Strength(s): Power & Potential Upside
If I were a betting man—and I am—I’d probably be willing to wager that this squad leads the league in home runs at season’s end. The lineup boasts ten different players who can be counted on for 20+ homers. Out of that ten, I’d say at least half can probably be expected to go for 30+. There is a ton of power to be had in this lineup. Hell, even Neil Walker—arguably the lightest hitter on the team—is probably a good bet for 15+ long-balls, it is scary, folks. Scary.
One of the best things this team has going for it is the upside. Troy Tulowitzki has shown that when healthy, he can be an absolute game-changer. His play down the stretch last year could be a glimpse of what’s to come in 2011. If that’s the case, get ready to put Tulo in every conversation about the “best players in the game.” Justin Upton and Chris Iannetta have had big years in the past and are looking to reclaim their spot among the game’s best. Neil Walker, Pedro Alvarez, Mike Stanton and Daniel Hudson have all shown flashes of brilliance in their short big league tenures and all have the potential to take big steps forward in 2011. This team is filled with potential breakout stars.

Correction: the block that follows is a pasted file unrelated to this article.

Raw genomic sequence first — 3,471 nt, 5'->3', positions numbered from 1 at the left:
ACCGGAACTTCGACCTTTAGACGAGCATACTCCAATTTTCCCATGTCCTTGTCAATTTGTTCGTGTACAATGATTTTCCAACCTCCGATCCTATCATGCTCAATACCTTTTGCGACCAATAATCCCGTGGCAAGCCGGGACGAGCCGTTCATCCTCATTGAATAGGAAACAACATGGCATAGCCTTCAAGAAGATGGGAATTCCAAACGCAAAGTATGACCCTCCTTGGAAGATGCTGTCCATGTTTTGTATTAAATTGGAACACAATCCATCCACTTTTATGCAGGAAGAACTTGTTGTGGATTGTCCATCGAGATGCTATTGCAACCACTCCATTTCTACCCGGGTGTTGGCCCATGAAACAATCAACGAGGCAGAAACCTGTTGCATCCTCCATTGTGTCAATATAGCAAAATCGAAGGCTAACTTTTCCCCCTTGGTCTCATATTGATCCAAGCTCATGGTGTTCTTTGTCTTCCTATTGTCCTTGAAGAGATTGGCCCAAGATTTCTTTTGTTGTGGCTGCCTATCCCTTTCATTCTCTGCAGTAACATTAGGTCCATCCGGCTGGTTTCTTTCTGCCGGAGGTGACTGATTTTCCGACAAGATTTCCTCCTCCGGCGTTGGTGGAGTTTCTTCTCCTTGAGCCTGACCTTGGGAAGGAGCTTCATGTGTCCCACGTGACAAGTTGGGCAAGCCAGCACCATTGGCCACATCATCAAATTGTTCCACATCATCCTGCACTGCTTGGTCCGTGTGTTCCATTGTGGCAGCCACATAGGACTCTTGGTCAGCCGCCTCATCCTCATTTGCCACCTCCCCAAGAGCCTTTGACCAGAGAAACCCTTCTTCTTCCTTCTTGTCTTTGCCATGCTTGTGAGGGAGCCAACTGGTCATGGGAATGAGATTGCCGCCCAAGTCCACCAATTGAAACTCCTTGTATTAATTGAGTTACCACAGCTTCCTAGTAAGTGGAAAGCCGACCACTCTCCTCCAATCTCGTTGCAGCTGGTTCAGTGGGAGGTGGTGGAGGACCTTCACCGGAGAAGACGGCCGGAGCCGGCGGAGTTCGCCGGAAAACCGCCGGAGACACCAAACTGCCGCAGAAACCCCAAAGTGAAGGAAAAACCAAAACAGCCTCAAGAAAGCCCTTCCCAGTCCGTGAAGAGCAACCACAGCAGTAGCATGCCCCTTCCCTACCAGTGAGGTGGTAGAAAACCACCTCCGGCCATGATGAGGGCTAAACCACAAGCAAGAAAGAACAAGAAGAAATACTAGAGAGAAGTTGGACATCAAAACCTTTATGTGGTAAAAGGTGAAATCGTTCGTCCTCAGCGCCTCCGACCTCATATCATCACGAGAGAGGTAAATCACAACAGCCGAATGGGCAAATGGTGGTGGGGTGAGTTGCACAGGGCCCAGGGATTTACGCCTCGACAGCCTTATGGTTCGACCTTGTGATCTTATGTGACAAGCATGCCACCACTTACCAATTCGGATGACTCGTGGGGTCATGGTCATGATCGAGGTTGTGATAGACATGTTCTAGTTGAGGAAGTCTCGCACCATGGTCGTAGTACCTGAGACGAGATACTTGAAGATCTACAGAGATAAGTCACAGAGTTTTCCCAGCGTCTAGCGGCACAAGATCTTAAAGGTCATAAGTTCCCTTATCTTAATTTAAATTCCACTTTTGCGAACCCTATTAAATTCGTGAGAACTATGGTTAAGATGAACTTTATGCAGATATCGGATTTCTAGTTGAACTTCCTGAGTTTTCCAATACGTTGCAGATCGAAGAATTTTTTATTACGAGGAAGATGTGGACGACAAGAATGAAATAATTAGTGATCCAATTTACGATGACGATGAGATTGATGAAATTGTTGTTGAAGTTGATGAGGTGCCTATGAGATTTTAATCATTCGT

Weakness(es): Pitching & Depth
The starting rotation has two legitimate studs in Justin Verlander and Dan Haren. After that? Well after that it’s a lot of hoping that Daniel Hudson and Brian “the Duenslinger” Duensing both take big time steps forward in 2011. I’ve rarely seen a four-man rotation work in the Salmon League, so I’d be surprised if he sticks with this setup for long, especially considering he’ll be carrying two holds guys in Chapman and Chris Sale. The rest of the staff consists of two good, but not great, closers in John Axford and Huston Street. Neither of whom inspires much confidence. Street has a history of injuries and Axford is coming of an unexpected rookie year in Milwaukee, where they have a history of one and done type closers (ie: Dan Kolb & Derrick Turnbow).